Ford Motor Company today reported its first quarter net income was $2.6 billion, or 61 cents per share, a $466 million increase from first quarter 2010. Pre-tax operating profit was $2.8 billion, or 62 cents per share, an increase of $827 million from first quarter 2010. Ford also reported it had posted a pre-tax operating profit for seven consecutive quarters.

This is not just good news for Ford. It is good news for a particularly effective style of management, advocated by one of America's great innovators.

After a bad experience with an automobile built by one of Ford's domestic competitors, I read that Ford had hired W. Edwards Deming as a consultant on quality. Not long afterward, I bought a 1987 Taurus and have purchased Ford products ever since.

It wasn't that I thought Deming could magically and immediately bring Ford up to the quality of the Japanese auto makers to whom he gave advice not long after WWII. It was rather that I thought his hiring told me that Ford was now taking quality seriously. That meant a lot.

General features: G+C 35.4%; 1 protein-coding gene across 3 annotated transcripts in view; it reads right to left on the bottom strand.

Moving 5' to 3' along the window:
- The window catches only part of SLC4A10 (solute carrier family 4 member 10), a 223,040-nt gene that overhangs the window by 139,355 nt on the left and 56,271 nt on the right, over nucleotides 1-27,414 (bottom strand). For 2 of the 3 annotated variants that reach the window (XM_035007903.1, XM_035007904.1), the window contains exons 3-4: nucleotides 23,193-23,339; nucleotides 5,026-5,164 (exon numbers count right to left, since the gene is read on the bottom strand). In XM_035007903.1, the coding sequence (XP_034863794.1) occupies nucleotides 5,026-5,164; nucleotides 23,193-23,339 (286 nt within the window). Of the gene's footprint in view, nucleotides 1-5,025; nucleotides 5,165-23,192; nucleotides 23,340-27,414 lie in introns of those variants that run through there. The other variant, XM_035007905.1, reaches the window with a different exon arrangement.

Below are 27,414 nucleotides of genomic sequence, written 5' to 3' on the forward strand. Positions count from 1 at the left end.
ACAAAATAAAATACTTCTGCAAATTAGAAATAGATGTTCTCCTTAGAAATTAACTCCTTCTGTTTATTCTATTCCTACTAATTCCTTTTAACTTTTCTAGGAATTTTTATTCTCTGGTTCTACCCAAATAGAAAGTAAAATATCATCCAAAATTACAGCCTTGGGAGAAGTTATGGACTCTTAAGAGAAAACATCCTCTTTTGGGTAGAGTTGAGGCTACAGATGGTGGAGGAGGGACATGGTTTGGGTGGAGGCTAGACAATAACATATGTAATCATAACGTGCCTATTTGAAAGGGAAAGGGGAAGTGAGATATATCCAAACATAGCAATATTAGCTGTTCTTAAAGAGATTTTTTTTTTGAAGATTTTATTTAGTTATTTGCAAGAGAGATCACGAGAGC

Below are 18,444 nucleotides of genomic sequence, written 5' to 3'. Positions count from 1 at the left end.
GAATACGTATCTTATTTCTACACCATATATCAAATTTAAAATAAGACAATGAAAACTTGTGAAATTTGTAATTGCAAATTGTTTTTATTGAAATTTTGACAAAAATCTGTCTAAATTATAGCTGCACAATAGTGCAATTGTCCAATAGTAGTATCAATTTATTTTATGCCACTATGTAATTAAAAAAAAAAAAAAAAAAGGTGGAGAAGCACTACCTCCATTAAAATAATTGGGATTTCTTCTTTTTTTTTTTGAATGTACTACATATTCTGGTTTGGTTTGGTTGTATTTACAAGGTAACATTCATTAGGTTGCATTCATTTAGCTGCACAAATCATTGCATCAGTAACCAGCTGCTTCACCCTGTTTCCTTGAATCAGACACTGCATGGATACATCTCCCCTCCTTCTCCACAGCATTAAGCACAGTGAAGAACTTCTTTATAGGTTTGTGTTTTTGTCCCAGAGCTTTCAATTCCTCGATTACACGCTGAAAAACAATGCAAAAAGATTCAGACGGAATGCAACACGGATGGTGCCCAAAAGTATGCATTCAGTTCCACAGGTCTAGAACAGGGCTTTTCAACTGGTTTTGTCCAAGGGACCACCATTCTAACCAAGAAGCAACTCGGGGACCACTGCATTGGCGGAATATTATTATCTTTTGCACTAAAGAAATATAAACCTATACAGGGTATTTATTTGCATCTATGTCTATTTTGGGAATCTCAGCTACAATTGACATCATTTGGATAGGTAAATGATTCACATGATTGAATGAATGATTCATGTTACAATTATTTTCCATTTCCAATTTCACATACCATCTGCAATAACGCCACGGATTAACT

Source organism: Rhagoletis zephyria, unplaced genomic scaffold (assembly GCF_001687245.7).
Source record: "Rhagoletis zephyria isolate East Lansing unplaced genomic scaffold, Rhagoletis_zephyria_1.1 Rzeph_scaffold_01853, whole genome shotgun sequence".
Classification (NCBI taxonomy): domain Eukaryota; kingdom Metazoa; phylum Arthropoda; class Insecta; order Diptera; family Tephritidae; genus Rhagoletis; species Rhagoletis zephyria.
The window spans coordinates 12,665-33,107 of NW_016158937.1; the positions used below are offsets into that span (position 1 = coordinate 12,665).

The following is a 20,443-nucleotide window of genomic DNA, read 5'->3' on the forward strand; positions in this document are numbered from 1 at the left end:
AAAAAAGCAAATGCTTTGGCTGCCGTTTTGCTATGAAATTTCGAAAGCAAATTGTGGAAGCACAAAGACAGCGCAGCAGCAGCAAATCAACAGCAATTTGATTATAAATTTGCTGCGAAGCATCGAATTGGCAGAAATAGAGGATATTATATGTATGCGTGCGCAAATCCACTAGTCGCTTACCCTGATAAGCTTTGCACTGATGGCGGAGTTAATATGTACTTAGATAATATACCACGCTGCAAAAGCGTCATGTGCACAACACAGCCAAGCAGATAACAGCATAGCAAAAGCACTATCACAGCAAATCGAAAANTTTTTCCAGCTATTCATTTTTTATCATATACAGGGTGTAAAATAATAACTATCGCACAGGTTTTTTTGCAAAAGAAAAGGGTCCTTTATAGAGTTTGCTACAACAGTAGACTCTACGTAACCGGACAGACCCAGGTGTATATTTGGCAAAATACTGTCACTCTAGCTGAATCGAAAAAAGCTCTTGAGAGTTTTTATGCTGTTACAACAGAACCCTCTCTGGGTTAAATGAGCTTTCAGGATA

It turns out, Deming paid no attention to the details of Ford's quality control procedures. He examined Ford's management. It is management, he insisted, that is responsible for 85 percent of a company's problems with quality.

Problems don't lie to any significant degree with the workers, and cannot be corrected by the workers. Slogans and exhortations don't work, he insisted. Instead, he concentrated on changing the culture of management.

Good for Ford.

I'll have more to say later about some of Deming's ideas and how they might help address some of our problems in government and politics.

Momentous Events

This Friday, April 29, 2011, two momentous events taking place an ocean apart will probably dominate television.

Early that morning east coast time, the world will be treated to the spectacle of the royal wedding of Prince William and Kate Middleton.